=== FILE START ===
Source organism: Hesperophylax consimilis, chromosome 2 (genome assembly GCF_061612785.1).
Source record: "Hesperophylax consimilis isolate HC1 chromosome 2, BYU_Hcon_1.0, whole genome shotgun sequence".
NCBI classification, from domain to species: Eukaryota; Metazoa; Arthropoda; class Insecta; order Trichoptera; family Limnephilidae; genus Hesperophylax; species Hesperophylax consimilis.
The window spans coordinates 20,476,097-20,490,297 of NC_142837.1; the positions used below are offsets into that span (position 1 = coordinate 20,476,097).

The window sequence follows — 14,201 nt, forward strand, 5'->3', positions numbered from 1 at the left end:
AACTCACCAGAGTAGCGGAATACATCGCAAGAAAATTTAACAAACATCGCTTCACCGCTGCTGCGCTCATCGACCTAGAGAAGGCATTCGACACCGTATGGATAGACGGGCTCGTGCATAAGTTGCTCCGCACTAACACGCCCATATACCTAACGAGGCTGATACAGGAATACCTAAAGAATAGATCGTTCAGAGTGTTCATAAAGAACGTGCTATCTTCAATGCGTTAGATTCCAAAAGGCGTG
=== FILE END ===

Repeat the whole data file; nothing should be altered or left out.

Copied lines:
Source organism: Hesperophylax consimilis, chromosome 2 (genome assembly GCF_061612785.1).
Source record: "Hesperophylax consimilis isolate HC1 chromosome 2, BYU_Hcon_1.0, whole genome shotgun sequence".
NCBI classification, from domain to species: Eukaryota; Metazoa; Arthropoda; class Insecta; order Trichoptera; family Limnephilidae; genus Hesperophylax; species Hesperophylax consimilis.
The window spans coordinates 20,476,097-20,490,297 of NC_142837.1; the positions used below are offsets into that span (position 1 = coordinate 20,476,097).

The window sequence follows — 14,201 nt, forward strand, 5'->3', positions numbered from 1 at the left end:
AACTCACCAGAGTAGCGGAATACATCGCAAGAAAATTTAACAAACATCGCTTCACCGCTGCTGCGCTCATCGACCTAGAGAAGGCATTCGACACCGTATGGATAGACGGGCTCGTGCATAAGTTGCTCCGCACTAACACGCCCATATACCTAACGAGGCTGATACAGGAATACCTAAAGAATAGATCGTTCAGAGTGTTCATAAAGAACGTGCTATCTTCAATGCGTTAGATTCCAAAAGGCGTG